Apparently these children often sleep so deeply that they are not aware of the message the bladder sends to the brain saying it is full.  It is presumed that bed-wetting is an inherited condition.  Usually a parent, aunt, uncle, grandparent or other family member(s) will have had the condition.  Also, children with attention deficit disorder, learning disabilities or allergies seem to be more likely to be bed-wetters than children in the general population.

Effect of Bed-wetting on the Child and Family: 
By the first grade, most children are embarrassed by their bed-wetting condition.  They tend to withdraw from social activities that require sleeping outside their home.  They also often suffer from low self-image.  These children's feelings can be greatly affected by the attitudes of their parents, who may feel that their efforts to end the bed-wetting have failed.  Parents may also feel frustrated, angry and embarrassed about their children's bed-wetting condition.  Parents can help their children reduce negative feelings about their bed-wetting condition and speed up the process of overcoming it, by offering positive support, understanding and encouragement.

Treatment:
First of all, almost all children outgrow their bed-wetting habit.  As children mature, their muscles become stronger and their bladder capacity increases.  They tend to sleep less deeply and to become more sensitive to messages the bladder sends to the brain.  There are two approaches to treatment: Medical or Behavioural.  The medical treatment usually consists of the use of one of two drugs:

Behavioural treatment is often more effective and certainly is safer than medical treatment.  While behavioural treatment may take somewhat longer to show results, the improvement usually continues indefinitely.  There are several methods that may be helpful:         

Retention Control Training:  The child is asked to control urinating during the day by postponing it, first by a few minutes and then by gradually increased amounts of time.  This exercise can extend the capacity of the bladder and strengthen the muscle that holds back urination.  Parents should always check with a doctor before asking their child to practice retention control.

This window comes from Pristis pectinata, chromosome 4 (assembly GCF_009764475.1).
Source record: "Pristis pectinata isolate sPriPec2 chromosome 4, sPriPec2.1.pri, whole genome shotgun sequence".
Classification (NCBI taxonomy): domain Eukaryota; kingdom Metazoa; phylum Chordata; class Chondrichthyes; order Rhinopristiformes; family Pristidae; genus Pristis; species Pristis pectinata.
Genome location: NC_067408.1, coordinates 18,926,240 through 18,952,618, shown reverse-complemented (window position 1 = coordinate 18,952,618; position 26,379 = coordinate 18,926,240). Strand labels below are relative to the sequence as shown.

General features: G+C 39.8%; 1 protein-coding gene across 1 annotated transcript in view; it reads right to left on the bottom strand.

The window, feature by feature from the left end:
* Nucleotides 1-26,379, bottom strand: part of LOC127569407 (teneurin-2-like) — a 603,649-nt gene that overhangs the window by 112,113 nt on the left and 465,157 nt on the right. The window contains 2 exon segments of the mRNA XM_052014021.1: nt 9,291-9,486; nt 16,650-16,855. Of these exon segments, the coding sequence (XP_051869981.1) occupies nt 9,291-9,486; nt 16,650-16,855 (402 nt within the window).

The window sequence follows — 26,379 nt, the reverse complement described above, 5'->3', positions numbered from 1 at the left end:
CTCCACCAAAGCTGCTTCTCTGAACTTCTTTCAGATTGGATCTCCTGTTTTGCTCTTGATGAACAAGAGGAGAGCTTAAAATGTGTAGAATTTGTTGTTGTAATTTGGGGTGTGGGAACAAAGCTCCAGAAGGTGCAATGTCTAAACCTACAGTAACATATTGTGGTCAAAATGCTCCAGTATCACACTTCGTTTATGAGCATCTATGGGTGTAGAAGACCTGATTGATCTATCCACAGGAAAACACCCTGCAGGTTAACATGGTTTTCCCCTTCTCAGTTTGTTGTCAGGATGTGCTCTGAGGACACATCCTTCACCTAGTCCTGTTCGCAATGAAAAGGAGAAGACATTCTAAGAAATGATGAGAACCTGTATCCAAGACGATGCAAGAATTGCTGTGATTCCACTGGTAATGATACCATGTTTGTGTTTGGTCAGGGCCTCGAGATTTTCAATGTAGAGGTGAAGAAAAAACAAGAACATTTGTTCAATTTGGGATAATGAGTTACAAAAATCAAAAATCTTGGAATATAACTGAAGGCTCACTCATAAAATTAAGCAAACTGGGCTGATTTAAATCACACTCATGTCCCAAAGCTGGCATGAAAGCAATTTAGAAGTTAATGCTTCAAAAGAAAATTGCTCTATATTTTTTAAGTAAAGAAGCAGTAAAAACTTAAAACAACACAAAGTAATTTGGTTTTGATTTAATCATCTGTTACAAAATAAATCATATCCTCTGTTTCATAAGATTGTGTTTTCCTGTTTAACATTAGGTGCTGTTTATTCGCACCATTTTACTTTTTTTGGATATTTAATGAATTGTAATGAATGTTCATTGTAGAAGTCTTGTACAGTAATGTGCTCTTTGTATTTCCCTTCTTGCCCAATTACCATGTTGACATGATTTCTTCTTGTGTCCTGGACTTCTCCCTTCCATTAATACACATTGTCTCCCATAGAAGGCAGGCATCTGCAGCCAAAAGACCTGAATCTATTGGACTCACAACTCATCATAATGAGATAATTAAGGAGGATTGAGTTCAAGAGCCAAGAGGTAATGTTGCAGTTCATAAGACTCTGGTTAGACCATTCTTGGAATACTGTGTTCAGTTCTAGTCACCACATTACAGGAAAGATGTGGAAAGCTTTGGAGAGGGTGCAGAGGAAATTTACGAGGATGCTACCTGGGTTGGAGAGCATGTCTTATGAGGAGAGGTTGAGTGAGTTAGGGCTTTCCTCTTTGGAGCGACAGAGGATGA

Night-lifting:  This procedure involves waking your child periodically throughout the night, walking your child to the bathroom to urinate, and then returning your child to bed.  By teaching your child to awaken and to empty his or her bladder many times during the night, it is hoped that he or she will eventually stay dry.     

Moisture alarm:  Moisture alarms are considered a useful and successful way to treat bed-wetting.  Medical research has shown that moisture alarms have helped many children stay dry.  This treatment requires a supportive and helpful family and may take many weeks or even several months to work.  Moisture alarms have good long-term success and fewer relapses than medications.

An alarm consists of a clip-on sensor probe that attaches to the outside of bed-clothing.  An alarm is set off when the child begins to wet the bed.  The alarm wakes the child, who will then go to the bathroom to finish and then go back to sleep.  This slowly conditions the brain to respond appropriately during sleep to messages from the bladder. 

Homeopathy Medicine Treatment for Bed Wetting
Homeo medicines act well in bed wetting cases, regular homeo medicines helps to control the wetting in day and night

Click this link to get Homeopathy Bed Wetting Treatment